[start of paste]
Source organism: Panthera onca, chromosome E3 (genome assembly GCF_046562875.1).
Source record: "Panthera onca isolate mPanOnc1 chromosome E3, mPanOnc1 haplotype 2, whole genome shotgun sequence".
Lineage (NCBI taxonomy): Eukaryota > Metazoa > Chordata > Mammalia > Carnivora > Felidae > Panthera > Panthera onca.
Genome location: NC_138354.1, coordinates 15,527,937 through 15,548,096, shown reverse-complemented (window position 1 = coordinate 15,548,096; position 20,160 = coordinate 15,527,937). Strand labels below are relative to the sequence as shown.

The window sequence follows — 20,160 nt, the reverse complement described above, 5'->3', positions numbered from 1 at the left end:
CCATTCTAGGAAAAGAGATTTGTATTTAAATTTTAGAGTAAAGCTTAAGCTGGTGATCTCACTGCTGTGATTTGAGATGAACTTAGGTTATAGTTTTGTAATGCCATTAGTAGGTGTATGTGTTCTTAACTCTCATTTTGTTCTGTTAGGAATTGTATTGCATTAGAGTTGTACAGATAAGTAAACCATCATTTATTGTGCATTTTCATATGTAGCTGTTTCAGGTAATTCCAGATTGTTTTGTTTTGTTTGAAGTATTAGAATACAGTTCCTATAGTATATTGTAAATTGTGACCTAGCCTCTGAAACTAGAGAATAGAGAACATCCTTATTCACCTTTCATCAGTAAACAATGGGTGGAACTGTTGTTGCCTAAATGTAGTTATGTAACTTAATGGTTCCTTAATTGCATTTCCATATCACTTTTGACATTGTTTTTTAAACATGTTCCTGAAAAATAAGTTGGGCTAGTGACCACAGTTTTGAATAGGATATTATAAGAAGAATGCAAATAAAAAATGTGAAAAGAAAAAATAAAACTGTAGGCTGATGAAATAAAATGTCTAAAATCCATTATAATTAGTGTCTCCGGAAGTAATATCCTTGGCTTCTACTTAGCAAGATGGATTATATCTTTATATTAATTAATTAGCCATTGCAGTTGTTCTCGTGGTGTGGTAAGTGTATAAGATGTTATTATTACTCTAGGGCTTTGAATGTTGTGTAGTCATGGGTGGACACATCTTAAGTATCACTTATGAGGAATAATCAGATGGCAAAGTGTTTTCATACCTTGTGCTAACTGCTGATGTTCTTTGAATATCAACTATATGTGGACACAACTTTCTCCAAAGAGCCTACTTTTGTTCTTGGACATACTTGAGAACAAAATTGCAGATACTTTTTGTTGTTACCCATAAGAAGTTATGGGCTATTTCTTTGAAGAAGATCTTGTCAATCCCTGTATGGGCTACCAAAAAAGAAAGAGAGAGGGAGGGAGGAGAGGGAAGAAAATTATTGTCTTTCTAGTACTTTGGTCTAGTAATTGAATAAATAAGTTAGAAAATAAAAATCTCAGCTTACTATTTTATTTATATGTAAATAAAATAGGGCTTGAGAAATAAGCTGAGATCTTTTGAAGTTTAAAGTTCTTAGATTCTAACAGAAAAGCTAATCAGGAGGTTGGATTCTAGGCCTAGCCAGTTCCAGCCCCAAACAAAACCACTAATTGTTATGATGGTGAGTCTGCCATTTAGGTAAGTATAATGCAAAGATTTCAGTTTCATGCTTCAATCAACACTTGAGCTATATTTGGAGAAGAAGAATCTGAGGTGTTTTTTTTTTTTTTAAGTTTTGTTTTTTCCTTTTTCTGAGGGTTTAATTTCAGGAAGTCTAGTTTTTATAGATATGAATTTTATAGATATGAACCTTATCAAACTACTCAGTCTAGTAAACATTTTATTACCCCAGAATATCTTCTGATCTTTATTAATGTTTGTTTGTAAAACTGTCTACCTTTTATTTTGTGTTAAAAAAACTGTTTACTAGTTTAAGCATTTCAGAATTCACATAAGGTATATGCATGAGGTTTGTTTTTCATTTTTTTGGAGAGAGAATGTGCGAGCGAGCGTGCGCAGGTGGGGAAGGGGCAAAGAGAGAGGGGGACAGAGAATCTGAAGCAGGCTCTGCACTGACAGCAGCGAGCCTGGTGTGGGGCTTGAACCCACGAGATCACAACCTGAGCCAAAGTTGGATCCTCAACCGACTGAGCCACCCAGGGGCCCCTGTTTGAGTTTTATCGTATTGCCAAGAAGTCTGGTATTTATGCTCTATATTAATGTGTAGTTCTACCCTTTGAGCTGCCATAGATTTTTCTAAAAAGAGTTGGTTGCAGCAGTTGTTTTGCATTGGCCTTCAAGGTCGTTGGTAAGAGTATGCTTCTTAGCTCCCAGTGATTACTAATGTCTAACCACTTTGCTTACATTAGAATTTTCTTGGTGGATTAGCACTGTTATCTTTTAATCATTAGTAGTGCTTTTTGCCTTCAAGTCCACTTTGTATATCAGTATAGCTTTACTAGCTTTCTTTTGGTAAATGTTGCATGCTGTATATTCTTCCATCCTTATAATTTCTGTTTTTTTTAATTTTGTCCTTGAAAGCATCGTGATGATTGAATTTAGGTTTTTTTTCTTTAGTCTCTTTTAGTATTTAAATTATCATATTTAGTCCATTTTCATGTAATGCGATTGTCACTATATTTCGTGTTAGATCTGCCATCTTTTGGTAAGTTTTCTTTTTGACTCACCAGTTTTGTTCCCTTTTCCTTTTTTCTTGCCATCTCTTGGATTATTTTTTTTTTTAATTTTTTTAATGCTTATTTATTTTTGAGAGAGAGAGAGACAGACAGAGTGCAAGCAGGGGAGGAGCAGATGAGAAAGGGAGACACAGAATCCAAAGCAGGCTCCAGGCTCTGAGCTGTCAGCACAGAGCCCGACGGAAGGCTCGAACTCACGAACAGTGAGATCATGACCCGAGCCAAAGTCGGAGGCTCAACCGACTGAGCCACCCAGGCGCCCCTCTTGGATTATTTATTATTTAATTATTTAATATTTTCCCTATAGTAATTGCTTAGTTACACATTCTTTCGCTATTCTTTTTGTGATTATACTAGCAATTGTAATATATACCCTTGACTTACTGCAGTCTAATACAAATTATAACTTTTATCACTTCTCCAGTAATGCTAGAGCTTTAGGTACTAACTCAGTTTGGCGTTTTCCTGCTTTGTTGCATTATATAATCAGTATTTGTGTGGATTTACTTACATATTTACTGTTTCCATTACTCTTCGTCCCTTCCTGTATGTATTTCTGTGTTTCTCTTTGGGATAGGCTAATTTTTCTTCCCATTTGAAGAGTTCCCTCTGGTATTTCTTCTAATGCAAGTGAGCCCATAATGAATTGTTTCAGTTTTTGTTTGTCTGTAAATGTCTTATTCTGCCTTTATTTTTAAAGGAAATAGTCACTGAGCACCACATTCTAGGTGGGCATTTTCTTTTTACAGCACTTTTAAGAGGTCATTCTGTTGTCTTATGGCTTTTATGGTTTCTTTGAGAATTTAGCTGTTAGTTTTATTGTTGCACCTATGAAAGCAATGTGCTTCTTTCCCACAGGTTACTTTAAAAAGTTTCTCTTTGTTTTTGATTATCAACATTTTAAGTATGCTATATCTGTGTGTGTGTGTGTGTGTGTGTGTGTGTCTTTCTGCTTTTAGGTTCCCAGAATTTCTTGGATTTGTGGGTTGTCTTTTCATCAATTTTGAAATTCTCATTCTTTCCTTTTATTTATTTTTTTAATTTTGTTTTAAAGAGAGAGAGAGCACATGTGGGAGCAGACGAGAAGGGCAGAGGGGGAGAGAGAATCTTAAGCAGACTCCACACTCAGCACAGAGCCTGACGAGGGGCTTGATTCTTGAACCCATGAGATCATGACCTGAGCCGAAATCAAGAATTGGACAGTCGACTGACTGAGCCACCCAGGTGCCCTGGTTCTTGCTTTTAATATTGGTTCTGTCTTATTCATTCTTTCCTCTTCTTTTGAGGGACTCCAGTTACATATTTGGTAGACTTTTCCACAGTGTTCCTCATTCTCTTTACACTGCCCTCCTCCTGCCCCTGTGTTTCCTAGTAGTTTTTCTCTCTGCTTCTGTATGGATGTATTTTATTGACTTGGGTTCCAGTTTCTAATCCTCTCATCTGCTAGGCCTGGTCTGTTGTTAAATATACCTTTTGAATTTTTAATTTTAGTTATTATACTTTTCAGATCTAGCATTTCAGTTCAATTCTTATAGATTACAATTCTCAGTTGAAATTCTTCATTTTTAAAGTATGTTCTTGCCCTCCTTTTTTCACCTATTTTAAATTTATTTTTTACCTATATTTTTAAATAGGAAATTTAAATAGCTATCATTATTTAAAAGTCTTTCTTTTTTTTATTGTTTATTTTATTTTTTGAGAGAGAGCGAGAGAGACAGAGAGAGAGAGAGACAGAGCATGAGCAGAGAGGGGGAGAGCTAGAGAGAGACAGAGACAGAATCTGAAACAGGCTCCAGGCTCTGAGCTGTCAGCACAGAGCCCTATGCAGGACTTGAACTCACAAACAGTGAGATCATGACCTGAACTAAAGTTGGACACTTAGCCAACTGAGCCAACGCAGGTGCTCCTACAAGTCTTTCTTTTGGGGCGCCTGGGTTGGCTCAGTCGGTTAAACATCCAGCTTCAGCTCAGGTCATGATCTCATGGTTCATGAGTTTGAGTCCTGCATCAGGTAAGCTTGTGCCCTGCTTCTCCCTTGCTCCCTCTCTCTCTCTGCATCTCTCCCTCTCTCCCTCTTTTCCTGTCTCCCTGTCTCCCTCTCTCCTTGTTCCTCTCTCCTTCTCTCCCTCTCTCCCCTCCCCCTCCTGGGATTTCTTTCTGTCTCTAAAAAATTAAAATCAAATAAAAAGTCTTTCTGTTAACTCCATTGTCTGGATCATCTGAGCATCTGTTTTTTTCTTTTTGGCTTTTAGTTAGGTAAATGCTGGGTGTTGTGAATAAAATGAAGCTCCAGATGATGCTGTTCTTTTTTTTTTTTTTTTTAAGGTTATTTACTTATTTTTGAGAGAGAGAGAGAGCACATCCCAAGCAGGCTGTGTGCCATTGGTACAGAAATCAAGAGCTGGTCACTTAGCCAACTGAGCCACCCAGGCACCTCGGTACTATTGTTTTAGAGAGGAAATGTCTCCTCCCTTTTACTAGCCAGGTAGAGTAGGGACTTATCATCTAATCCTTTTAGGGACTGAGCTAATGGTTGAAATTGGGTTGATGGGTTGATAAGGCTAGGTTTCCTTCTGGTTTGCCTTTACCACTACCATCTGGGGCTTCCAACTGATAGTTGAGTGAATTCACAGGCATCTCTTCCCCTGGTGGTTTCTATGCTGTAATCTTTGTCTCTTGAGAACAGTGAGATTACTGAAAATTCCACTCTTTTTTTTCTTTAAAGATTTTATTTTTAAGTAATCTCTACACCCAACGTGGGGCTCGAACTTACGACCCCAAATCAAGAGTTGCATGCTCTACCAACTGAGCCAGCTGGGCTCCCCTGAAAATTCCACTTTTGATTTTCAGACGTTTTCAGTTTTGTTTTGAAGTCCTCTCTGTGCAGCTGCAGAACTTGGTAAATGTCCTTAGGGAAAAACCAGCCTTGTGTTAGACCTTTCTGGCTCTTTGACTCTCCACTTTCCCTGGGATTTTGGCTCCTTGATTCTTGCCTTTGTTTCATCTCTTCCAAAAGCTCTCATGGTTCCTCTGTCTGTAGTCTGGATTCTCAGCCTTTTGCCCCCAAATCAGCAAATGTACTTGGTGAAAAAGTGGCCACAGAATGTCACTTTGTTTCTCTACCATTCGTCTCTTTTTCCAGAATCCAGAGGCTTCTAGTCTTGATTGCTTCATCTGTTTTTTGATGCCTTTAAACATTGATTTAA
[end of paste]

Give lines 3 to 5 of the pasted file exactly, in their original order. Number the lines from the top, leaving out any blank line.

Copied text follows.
Lineage (NCBI taxonomy): Eukaryota > Metazoa > Chordata > Mammalia > Carnivora > Felidae > Panthera > Panthera onca.
Genome location: NC_138354.1, coordinates 15,527,937 through 15,548,096, shown reverse-complemented (window position 1 = coordinate 15,548,096; position 20,160 = coordinate 15,527,937). Strand labels below are relative to the sequence as shown.

The window sequence follows — 20,160 nt, the reverse complement described above, 5'->3', positions numbered from 1 at the left end: